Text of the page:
No single issue in 2006 infuriated Lafayette residents and cast our elected officials in such a negative light as the bitter impasse over renaming a Lafayette street after civil rights leader Martin Luther King Jr. The Independent Weekly's Oct. 11 cover story, "Where's the Leadership," noted there was plenty of blame to go around for the divisive standoff, especially Councilman Chris Williams' demagoguery, the City-Parish Council's insensitivity and City-Parish President Joey Durel's apparent unwillingness to take the lead and work toward a solution.
So it was unexpected good news last week when the council announced that it was considering a resolution at its Dec. 19 meeting to designate Willow Street between Teurlings Drive and Ambassador Caffery Parkway as "Dr. Martin Luther King Jr. Memorial Parkway."
Most important, the Council's news release stated, "This resolution is recommended for adoption by City-Parish President Joey Durel and is co-authored by District 2 Councilman Dale Bourgeois, District 3 Councilman Christopher J. Williams, Ph.D., District 4 Councilman Louis C. Benjamin Jr., District 6 Councilman Bruce Conque, District 7 Councilman Marc Mouton and District 8 Councilman and Chair Rob Stevenson."
Even with District 1's Bobby Badeaux, District 5's Lenwood Broussard and District 9's Randy Menard MIA on the resolution, it's still a heartening sign that the rancor that characterized so much of the council's 2006 actions could be a thing of the past. "The designation of this memorial parkway for Dr. King will honor his legacy and, at the same time, will not require a change of address for businesses and homes on Willow Street or Martin Luther King Jr. Drive," the council wrote. "It is our hope that this proposal will help us end the year and begin the holiday season in a positive way for the administration, city-parish council, and our community." We hope so, too. ' Scott Jordan
LEGISLATURE TAKES UP STREET RACING
The state Legislature adopted a resolution last week in special session that promises to be the first step in stiffening penalties for illegal street racing. The bill comes on the heels of an accident, allegedly involving street racing on Ambassador Caffery Parkway, that killed four people in October. Brian Verret, 22, of Lafayette faces potential criminal charges from the accident.
The resolution, which passed unanimously through the House and Senate, charges the Department of Transportation and Development, the Louisiana Highway Commission and the state Department of Public Safety and Corrections with educating the public on crimes associated with street racing and reporting to the Legislature with suggestions on improving these laws. The resolution was sponsored by state Sens. Don Cravins Jr., Mike Michot, and Nick Gautreaux.
Meanwhile, District Attorney Mike Harson said last week that it remains inconclusive whether street racing played a part in the fatal Ambassador Caffery collision. Police initially alleged Verret was involved in a street race that caused him to lose control of his Ford Mustang and hit an oncoming vehicle.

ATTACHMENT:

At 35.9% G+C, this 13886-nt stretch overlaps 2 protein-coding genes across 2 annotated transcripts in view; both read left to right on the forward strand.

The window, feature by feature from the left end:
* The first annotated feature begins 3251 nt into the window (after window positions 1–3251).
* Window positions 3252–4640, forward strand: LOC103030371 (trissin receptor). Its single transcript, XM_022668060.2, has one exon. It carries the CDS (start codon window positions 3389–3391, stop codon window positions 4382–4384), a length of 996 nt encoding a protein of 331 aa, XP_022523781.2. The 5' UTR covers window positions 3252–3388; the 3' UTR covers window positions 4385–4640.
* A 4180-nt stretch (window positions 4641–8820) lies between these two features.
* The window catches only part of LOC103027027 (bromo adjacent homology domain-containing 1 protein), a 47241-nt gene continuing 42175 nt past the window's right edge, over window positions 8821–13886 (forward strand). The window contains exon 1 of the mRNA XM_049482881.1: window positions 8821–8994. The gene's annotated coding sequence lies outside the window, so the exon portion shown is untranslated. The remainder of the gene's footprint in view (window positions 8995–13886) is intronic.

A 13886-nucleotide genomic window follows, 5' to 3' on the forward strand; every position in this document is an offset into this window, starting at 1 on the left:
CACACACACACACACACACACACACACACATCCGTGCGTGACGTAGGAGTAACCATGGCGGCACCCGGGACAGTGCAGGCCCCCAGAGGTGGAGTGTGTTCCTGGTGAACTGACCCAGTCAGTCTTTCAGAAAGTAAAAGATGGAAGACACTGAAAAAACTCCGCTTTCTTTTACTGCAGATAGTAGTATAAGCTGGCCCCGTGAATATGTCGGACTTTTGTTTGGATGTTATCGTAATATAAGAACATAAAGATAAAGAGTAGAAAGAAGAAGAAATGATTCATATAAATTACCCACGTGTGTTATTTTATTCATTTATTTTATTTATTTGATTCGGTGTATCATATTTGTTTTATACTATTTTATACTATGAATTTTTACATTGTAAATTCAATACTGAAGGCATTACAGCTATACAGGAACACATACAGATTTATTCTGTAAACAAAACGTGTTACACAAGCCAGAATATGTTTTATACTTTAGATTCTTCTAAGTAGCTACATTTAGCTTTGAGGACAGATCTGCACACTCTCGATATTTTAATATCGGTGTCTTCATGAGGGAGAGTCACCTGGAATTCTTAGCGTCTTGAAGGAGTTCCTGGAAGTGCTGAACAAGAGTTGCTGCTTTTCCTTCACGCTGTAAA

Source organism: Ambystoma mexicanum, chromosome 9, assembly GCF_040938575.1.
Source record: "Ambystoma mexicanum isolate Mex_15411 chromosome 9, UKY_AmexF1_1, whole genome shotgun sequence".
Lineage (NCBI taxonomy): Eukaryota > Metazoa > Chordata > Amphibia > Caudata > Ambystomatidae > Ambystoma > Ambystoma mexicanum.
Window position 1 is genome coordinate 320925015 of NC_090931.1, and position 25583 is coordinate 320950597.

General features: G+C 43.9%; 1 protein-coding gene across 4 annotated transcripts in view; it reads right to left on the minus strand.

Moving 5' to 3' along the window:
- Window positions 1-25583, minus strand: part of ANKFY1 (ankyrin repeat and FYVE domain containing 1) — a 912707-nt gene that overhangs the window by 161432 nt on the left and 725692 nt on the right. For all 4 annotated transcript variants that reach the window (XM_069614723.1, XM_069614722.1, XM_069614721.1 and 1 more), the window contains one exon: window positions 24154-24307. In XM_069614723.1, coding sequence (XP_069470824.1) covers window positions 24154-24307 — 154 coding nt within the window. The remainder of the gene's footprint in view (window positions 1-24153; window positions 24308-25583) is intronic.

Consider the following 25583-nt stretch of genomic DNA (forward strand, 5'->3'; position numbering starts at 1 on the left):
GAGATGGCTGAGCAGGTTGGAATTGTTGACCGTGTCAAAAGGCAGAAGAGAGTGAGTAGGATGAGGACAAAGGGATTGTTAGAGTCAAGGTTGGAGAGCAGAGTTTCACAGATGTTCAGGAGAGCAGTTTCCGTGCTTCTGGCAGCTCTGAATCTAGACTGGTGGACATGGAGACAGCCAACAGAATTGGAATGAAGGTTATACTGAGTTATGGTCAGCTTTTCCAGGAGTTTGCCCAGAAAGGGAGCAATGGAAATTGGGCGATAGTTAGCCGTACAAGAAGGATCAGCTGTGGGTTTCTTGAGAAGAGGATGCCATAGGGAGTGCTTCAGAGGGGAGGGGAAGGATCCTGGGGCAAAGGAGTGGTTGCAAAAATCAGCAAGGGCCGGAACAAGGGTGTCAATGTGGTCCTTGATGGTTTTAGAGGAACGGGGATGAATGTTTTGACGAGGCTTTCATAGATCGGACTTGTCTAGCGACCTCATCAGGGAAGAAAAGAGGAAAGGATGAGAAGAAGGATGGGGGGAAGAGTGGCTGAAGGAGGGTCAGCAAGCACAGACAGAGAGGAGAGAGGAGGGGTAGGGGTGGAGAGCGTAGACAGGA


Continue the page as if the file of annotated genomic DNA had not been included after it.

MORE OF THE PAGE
Harson is wrapping up an investigation of the wreck and is expected to bring Verret before a grand jury early next year to determine what, if any, criminal charges he may face.
Sarah Meche Arceneaux, whose 26-year-old son Jeremy Meche was killed in the crash, says the Legislature's resolution is an important first step in addressing state laws on street racing. She expects a bill to stiffen penalties for the offense to be brought up next April, in the Legislature's regular session. Arceneaux has been spearheading efforts to raise public awareness on the issue, including raising funds for a billboard campaign. She remains convinced that a street race caused the fatal Ambassador Caffery collision. "In my opinion, it is definitely the factor that caused my son's death," she says, but would not discuss why she believes Verret was involved in a race. "I feel at some point that will be proven," she says. ' Nathan Stubbs
DONNA LANDRY LEAVING LGMC
Longtime Lafayette General Medical Center official Donna Landry is leaving the local not-for-profit for a position with The Schumacher Group of Lafayette. Landry, LGMC's chief operating officer, will be assistant COO at The Schumacher Group, a fast-growing hospital-based physician staffing organization that also has a hospitalist program and physician recruitment division.
Calling it the "toughest decision I ever made," Landry says she accepted the job because of the strong reputation and appeal of The Schumacher Group and the chance to apply her skills in a different area of health care. "I get to stay engaged in health care, still in the Lafayette community, with another highly reputable organization that's very mission-driven and focused, at a very high-energy pace," she says.
LGMC has 1,600 employees, and Schumacher just under 600 ' though it operates in 15 states. The outgoing chairwoman of the Greater Lafayette Chamber of Commerce, Landry has been with LGMC for almost two decades. She starts the new position Jan. 15.
Landry will oversee key departments in the corporate office that support Schumacher's hospital contracts throughout its 15-state region. Owned by Dr. William Schumacher, an emergency medicine physician, the company is in its 13th year of business.
Patrick Gandy, administrator of the Lafayette General Surgical Hospital, will replace Landry. He has been with the hospital for 13 years. ' Leslie Turk
UL LAFAYETTE ZEKING OUT